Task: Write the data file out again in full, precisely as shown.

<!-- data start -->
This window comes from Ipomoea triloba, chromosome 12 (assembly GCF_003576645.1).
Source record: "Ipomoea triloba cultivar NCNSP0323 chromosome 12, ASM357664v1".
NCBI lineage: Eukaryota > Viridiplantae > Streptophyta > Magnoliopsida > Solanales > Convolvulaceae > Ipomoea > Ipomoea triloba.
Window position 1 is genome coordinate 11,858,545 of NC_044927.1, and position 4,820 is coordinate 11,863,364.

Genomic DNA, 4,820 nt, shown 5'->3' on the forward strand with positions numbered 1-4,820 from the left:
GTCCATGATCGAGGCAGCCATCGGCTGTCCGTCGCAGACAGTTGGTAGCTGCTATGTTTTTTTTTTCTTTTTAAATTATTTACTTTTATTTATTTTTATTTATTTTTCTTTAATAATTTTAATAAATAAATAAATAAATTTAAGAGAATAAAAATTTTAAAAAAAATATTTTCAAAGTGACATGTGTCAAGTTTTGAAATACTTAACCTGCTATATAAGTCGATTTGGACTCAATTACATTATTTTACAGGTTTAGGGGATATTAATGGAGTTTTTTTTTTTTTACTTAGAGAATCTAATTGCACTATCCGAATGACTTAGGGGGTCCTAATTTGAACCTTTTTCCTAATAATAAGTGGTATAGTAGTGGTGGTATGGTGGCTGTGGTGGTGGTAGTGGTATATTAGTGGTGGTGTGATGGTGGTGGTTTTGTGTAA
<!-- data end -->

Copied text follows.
This window comes from Ipomoea triloba, chromosome 12 (assembly GCF_003576645.1).
Source record: "Ipomoea triloba cultivar NCNSP0323 chromosome 12, ASM357664v1".
NCBI lineage: Eukaryota > Viridiplantae > Streptophyta > Magnoliopsida > Solanales > Convolvulaceae > Ipomoea > Ipomoea triloba.
Window position 1 is genome coordinate 11,858,545 of NC_044927.1, and position 4,820 is coordinate 11,863,364.

Genomic DNA, 4,820 nt, shown 5'->3' on the forward strand with positions numbered 1-4,820 from the left:
GTCCATGATCGAGGCAGCCATCGGCTGTCCGTCGCAGACAGTTGGTAGCTGCTATGTTTTTTTTTTCTTTTTAAATTATTTACTTTTATTTATTTTTATTTATTTTTCTTTAATAATTTTAATAAATAAATAAATAAATTTAAGAGAATAAAAATTTTAAAAAAAATATTTTCAAAGTGACATGTGTCAAGTTTTGAAATACTTAACCTGCTATATAAGTCGATTTGGACTCAATTACATTATTTTACAGGTTTAGGGGATATTAATGGAGTTTTTTTTTTTTTACTTAGAGAATCTAATTGCACTATCCGAATGACTTAGGGGGTCCTAATTTGAACCTTTTTCCTAATAATAAGTGGTATAGTAGTGGTGGTATGGTGGCTGTGGTGGTGGTAGTGGTATATTAGTGGTGGTGTGATGGTGGTGGTTTTGTGTAA